Δευτέρα, 10 Μαρτίου 2014

On the Indo-European Language “Family”

By Professor John Kontos

Let us start with the relevant Wikipedia entry as a source of information for Indo-European language family that Greek is considered by some to belong to. This Wiki entry provides references till 2008 only. I picked some main points of the entry and commented on them as below (slanted) taking into account newer scientific literature.
The Wikipedia entry starts as follows:

“The Indo-European languages are a family of several hundred related languages and dialects. There are about 439 languages and dialects, according to the 2009 Ethnologue estimate.”
The statement  that ”Greek is an Indo-European language” is obviously a tautology since Greek is a European language and if you create an artificial family grouping  European and “Indian” languages then Greek tautologically belongs to this new family using simple set theoretic reasoning. Hence the statement carries no new information.   The entry goes on listing subgroups  as branches of a tree that have been obtained using obscure statistical processing of word lists as criticized in [1]. The Wiki entry continues as follows:

“The various subgroups of the Indo-European language family include ten major branches, given in the chronological order of their earliest surviving written attestations. Specialists have postulated the existence of such subfamilies (subgroups) as Italo-Celtic, Graeco-Armenian, Graeco-Aryan, and Germanic with Balto-Slavic. The vogue for such subgroups waxes and wanes.

The language subfamilies are simply postulated and are the result of vogue as interesting scientifically as the … garment vogue.
In [1] the authors conclude:
We think that lexicostatistics in its current form does not have a future, but we do not think that, because of the failure of one particular method, all quantitative approaches to genetic language classification should be given up at once. We especially hope that root based approaches which are closer to the traditional methodology of historical linguistics will produce datasets which are less prone to subjective judgments and individual errors. Datasets can be used for phylogenetic calculations, and we hope that they will provide a more objective basis for stochastic calculations on linguistic datasets and may reveal interesting aspects and new insights into the complexity of language history.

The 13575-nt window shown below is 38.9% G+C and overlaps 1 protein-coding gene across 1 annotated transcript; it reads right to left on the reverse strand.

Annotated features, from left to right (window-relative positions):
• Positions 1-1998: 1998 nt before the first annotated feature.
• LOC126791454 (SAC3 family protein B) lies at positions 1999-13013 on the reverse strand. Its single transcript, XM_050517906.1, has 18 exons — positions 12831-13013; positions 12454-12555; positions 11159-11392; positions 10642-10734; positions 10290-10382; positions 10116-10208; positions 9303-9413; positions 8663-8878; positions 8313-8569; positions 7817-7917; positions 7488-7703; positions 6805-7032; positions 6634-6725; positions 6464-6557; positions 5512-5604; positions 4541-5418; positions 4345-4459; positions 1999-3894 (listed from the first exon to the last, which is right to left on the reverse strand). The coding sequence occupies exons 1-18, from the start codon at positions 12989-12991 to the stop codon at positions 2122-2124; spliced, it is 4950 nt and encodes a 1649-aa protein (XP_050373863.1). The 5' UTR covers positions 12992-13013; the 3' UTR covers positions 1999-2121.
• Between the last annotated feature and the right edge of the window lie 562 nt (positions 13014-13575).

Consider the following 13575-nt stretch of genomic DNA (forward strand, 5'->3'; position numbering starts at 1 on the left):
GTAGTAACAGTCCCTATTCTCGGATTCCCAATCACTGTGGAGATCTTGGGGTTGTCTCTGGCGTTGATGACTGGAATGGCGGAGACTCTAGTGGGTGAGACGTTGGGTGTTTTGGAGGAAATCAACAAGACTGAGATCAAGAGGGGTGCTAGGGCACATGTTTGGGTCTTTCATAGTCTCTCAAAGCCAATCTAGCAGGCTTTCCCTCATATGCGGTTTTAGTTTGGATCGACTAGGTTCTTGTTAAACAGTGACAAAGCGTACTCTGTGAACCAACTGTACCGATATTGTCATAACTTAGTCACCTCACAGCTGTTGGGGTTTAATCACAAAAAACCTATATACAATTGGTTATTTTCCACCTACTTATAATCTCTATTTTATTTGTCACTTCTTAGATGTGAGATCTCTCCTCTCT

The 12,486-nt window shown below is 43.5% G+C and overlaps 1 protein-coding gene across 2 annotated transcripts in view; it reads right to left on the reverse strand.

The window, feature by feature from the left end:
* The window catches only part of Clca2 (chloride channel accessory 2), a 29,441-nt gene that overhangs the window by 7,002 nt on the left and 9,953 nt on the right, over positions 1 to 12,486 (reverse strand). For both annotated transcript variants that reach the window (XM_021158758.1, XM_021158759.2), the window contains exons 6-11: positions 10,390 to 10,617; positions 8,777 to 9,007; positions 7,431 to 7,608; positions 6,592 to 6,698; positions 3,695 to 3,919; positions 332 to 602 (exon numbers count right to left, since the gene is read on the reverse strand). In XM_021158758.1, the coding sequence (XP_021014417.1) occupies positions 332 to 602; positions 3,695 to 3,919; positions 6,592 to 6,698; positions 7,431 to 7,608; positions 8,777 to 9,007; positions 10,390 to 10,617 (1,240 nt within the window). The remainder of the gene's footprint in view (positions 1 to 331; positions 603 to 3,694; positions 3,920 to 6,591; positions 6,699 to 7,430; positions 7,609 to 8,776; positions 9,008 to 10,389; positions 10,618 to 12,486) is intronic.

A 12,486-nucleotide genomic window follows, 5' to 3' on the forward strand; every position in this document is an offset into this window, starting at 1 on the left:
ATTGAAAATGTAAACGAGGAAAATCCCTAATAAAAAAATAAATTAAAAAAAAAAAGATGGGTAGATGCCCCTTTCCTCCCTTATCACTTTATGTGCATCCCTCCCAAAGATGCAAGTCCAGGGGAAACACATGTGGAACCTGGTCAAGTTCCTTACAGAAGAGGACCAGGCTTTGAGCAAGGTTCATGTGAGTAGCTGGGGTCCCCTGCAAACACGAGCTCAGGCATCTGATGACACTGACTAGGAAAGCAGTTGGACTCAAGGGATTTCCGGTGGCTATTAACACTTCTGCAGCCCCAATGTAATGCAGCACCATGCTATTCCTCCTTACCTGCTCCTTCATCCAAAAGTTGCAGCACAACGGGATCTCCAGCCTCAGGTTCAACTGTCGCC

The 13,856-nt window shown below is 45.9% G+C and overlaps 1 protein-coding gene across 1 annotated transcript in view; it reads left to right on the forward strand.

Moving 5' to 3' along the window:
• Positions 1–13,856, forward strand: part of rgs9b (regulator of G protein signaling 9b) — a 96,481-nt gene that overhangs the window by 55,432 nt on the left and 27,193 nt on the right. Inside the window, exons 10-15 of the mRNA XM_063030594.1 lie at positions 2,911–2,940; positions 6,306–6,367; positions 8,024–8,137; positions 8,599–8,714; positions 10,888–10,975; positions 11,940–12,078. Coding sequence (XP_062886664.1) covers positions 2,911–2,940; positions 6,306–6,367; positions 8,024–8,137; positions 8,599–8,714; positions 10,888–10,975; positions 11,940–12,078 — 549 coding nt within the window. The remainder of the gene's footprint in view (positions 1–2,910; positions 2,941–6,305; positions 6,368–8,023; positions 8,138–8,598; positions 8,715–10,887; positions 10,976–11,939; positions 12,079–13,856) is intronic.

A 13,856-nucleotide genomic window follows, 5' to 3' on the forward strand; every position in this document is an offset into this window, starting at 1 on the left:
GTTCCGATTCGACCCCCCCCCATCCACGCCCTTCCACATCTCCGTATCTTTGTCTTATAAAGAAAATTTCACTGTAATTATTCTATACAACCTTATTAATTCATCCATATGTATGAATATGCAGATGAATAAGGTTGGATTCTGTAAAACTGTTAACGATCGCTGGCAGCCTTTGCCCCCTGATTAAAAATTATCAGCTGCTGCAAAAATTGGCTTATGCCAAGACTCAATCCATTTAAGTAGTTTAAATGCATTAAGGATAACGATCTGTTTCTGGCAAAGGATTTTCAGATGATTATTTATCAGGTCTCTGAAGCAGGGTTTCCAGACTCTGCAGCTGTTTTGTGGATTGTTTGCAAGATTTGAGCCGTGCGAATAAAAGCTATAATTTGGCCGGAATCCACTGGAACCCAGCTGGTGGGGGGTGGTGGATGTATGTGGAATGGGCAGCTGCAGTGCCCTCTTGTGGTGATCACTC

The lack of objective basis of Indo-Europeanism is obviously supported above.
The football auto-goal of the Wiki entry is that the writers have to accept the demolishment of one of the foundations of the Indo-European language myth namely the Indo-Hittite hypothesis as quoted below. 

“The Indo-Hittite hypothesis proposes the Indo-European language family to consist of two main branches: one represented by the Anatolian languages and another branch encompassing all other Indo-European languages. However, in general this hypothesis is considered to attribute too much weight to the Anatolian evidence.
Hans J. Holm, based on lexical calculations, arrives at a picture roughly replicating the general scholarly opinion and refuting the Indo-Hittite hypothesis [2].”

My conclusion is that the subject is still evolving and no final results exist. New tools are being proposed, scientifically the field is still in a flux [3-5] and it is too early for definite conclusions. Languages are treated by Indo-Europeanism fans as rock formations that may be grouped using local static geological information. The vastly complex phenomena of language evolution influenced by cultural interactions and human migration  is naively encapsulated into the statistics of some mere word lists. These word lists are incapable of representing the huge body of information that the science of linguistics has collected since the times of Ancient Greeks for thousands of years and it consists of Etymology, Syntax, Semantics and Pragmatics bodies of knowledge recorded in many thousands (may be millions) of books and papers. 

References
[1] Geisler Hans and Johann-Mattis List “Beautiful Trees on Unstable Ground. Notes on the Data Problem in Lexicostatistics” (forthcoming as cited in [3]).
[2] Holm, Hans J. (2008). "The Distribution of Data in Word Lists and its Impact on the Subgrouping of Languages". In Preisach, Christine; Burkhardt, Hans; Schmidt-Thieme, Lars et al. Data Analysis, Machine Learning, and Applications. Proc. 31st Annual Conference of the German Classification Society (GfKl).
[3] List, Johann-Mattis (2012). “LexStat: Automatic Detection of Cognates in Multilingual Wordlists”. Proc. Of the EACL 2012 Joint Workshop of LINGVIS & UNCLH.
[4] List Johann-Mattis (2014). “Investigating the impact of sample size on cognate detection” Journal of Language Relationship11.191-101.
[5] Taraka Rama et al (2013).”Two methods for automatic identification of cognates”In proceeding of: Quantitative Investigations in Theoretical Linguistics, At Leuven, Belgium

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